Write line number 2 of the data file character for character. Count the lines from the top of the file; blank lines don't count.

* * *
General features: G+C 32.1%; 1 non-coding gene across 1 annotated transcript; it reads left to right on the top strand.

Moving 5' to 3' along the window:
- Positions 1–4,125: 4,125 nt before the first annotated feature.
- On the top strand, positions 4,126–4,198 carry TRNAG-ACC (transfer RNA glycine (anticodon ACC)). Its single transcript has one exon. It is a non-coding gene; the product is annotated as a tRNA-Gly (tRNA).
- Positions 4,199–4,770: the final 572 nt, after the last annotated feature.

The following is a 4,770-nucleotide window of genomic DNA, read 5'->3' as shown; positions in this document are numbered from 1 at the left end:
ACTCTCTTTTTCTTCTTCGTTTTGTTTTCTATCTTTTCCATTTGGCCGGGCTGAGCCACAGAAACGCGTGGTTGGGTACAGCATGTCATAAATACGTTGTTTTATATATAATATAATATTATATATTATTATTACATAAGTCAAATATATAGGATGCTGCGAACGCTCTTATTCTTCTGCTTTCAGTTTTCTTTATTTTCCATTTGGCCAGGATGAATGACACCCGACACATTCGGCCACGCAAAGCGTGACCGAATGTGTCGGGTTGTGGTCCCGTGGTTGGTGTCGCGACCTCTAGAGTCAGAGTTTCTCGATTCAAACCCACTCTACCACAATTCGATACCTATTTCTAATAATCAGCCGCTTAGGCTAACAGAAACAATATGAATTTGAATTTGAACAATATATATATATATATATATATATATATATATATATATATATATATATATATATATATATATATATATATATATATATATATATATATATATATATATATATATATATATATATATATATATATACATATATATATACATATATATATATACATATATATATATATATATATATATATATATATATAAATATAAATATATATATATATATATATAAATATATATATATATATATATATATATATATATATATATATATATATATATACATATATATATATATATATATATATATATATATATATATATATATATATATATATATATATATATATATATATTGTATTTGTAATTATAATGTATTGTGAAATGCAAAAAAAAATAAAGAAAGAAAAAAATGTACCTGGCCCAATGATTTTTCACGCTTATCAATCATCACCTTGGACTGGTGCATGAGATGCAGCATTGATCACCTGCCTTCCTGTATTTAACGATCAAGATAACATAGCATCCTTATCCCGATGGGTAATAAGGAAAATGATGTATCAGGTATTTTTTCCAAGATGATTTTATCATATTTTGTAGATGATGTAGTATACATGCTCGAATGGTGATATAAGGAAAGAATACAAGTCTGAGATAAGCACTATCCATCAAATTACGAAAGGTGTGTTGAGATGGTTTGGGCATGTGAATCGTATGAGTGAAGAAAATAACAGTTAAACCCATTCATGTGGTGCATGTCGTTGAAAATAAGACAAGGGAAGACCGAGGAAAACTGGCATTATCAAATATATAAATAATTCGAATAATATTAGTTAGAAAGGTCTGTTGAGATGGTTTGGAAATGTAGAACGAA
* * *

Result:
Moving 5' to 3' along the window: